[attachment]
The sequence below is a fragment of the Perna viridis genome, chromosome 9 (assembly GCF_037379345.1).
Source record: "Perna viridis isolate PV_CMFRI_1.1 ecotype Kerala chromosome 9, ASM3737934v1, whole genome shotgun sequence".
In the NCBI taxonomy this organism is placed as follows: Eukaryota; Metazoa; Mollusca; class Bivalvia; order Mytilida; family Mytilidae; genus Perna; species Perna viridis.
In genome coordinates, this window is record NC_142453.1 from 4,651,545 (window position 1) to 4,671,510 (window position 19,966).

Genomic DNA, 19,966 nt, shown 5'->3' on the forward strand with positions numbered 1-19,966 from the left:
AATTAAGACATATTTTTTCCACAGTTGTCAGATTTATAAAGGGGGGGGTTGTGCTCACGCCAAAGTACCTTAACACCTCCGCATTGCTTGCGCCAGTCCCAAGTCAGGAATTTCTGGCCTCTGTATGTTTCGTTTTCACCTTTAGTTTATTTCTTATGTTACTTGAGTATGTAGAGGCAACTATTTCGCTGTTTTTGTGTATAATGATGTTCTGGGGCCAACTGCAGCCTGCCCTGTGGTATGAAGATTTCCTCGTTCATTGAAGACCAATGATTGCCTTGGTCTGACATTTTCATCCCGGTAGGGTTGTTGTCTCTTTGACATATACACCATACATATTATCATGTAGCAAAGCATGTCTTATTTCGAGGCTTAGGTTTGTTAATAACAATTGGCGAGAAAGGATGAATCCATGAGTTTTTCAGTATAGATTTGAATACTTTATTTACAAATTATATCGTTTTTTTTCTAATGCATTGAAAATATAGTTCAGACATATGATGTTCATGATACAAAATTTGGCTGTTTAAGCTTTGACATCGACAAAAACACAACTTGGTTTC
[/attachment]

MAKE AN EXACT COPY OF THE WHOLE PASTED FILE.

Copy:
The sequence below is a fragment of the Perna viridis genome, chromosome 9 (assembly GCF_037379345.1).
Source record: "Perna viridis isolate PV_CMFRI_1.1 ecotype Kerala chromosome 9, ASM3737934v1, whole genome shotgun sequence".
In the NCBI taxonomy this organism is placed as follows: Eukaryota; Metazoa; Mollusca; class Bivalvia; order Mytilida; family Mytilidae; genus Perna; species Perna viridis.
In genome coordinates, this window is record NC_142453.1 from 4,651,545 (window position 1) to 4,671,510 (window position 19,966).

Genomic DNA, 19,966 nt, shown 5'->3' on the forward strand with positions numbered 1-19,966 from the left:
AATTAAGACATATTTTTTCCACAGTTGTCAGATTTATAAAGGGGGGGGTTGTGCTCACGCCAAAGTACCTTAACACCTCCGCATTGCTTGCGCCAGTCCCAAGTCAGGAATTTCTGGCCTCTGTATGTTTCGTTTTCACCTTTAGTTTATTTCTTATGTTACTTGAGTATGTAGAGGCAACTATTTCGCTGTTTTTGTGTATAATGATGTTCTGGGGCCAACTGCAGCCTGCCCTGTGGTATGAAGATTTCCTCGTTCATTGAAGACCAATGATTGCCTTGGTCTGACATTTTCATCCCGGTAGGGTTGTTGTCTCTTTGACATATACACCATACATATTATCATGTAGCAAAGCATGTCTTATTTCGAGGCTTAGGTTTGTTAATAACAATTGGCGAGAAAGGATGAATCCATGAGTTTTTCAGTATAGATTTGAATACTTTATTTACAAATTATATCGTTTTTTTTCTAATGCATTGAAAATATAGTTCAGACATATGATGTTCATGATACAAAATTTGGCTGTTTAAGCTTTGACATCGACAAAAACACAACTTGGTTTC